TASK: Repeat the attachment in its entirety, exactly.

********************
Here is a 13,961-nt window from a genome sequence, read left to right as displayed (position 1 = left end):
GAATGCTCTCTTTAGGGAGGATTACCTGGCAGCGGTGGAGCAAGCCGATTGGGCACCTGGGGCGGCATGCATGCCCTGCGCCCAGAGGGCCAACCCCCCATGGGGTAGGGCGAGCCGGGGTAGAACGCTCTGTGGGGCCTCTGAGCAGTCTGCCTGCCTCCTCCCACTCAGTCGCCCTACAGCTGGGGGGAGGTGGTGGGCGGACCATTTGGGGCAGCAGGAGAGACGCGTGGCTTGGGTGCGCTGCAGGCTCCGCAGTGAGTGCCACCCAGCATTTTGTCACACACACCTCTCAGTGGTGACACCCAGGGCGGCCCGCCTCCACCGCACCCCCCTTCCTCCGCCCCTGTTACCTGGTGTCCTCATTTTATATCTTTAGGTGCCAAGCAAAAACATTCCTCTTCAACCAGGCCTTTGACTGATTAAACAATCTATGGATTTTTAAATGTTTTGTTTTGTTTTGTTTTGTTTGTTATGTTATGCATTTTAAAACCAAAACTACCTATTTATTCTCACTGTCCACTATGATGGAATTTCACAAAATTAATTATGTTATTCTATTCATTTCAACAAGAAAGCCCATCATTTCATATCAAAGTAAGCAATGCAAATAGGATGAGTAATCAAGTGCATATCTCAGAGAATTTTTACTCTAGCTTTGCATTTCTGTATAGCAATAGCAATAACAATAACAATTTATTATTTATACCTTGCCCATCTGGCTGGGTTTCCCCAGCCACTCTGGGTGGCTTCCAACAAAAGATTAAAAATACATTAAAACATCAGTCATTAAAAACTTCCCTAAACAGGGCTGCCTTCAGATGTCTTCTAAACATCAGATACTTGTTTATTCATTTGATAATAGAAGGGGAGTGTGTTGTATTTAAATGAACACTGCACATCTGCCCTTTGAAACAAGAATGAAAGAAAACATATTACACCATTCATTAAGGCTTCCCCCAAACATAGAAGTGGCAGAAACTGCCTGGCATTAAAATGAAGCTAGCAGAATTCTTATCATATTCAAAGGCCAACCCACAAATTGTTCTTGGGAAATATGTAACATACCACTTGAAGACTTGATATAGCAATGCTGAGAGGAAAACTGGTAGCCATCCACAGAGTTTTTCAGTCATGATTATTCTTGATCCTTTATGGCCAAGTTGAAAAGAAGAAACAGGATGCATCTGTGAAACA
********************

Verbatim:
Here is a 13,961-nt window from a genome sequence, read left to right as displayed (position 1 = left end):
GAATGCTCTCTTTAGGGAGGATTACCTGGCAGCGGTGGAGCAAGCCGATTGGGCACCTGGGGCGGCATGCATGCCCTGCGCCCAGAGGGCCAACCCCCCATGGGGTAGGGCGAGCCGGGGTAGAACGCTCTGTGGGGCCTCTGAGCAGTCTGCCTGCCTCCTCCCACTCAGTCGCCCTACAGCTGGGGGGAGGTGGTGGGCGGACCATTTGGGGCAGCAGGAGAGACGCGTGGCTTGGGTGCGCTGCAGGCTCCGCAGTGAGTGCCACCCAGCATTTTGTCACACACACCTCTCAGTGGTGACACCCAGGGCGGCCCGCCTCCACCGCACCCCCCTTCCTCCGCCCCTGTTACCTGGTGTCCTCATTTTATATCTTTAGGTGCCAAGCAAAAACATTCCTCTTCAACCAGGCCTTTGACTGATTAAACAATCTATGGATTTTTAAATGTTTTGTTTTGTTTTGTTTTGTTTGTTATGTTATGCATTTTAAAACCAAAACTACCTATTTATTCTCACTGTCCACTATGATGGAATTTCACAAAATTAATTATGTTATTCTATTCATTTCAACAAGAAAGCCCATCATTTCATATCAAAGTAAGCAATGCAAATAGGATGAGTAATCAAGTGCATATCTCAGAGAATTTTTACTCTAGCTTTGCATTTCTGTATAGCAATAGCAATAACAATAACAATTTATTATTTATACCTTGCCCATCTGGCTGGGTTTCCCCAGCCACTCTGGGTGGCTTCCAACAAAAGATTAAAAATACATTAAAACATCAGTCATTAAAAACTTCCCTAAACAGGGCTGCCTTCAGATGTCTTCTAAACATCAGATACTTGTTTATTCATTTGATAATAGAAGGGGAGTGTGTTGTATTTAAATGAACACTGCACATCTGCCCTTTGAAACAAGAATGAAAGAAAACATATTACACCATTCATTAAGGCTTCCCCCAAACATAGAAGTGGCAGAAACTGCCTGGCATTAAAATGAAGCTAGCAGAATTCTTATCATATTCAAAGGCCAACCCACAAATTGTTCTTGGGAAATATGTAACATACCACTTGAAGACTTGATATAGCAATGCTGAGAGGAAAACTGGTAGCCATCCACAGAGTTTTTCAGTCATGATTATTCTTGATCCTTTATGGCCAAGTTGAAAAGAAGAAACAGGATGCATCTGTGAAACA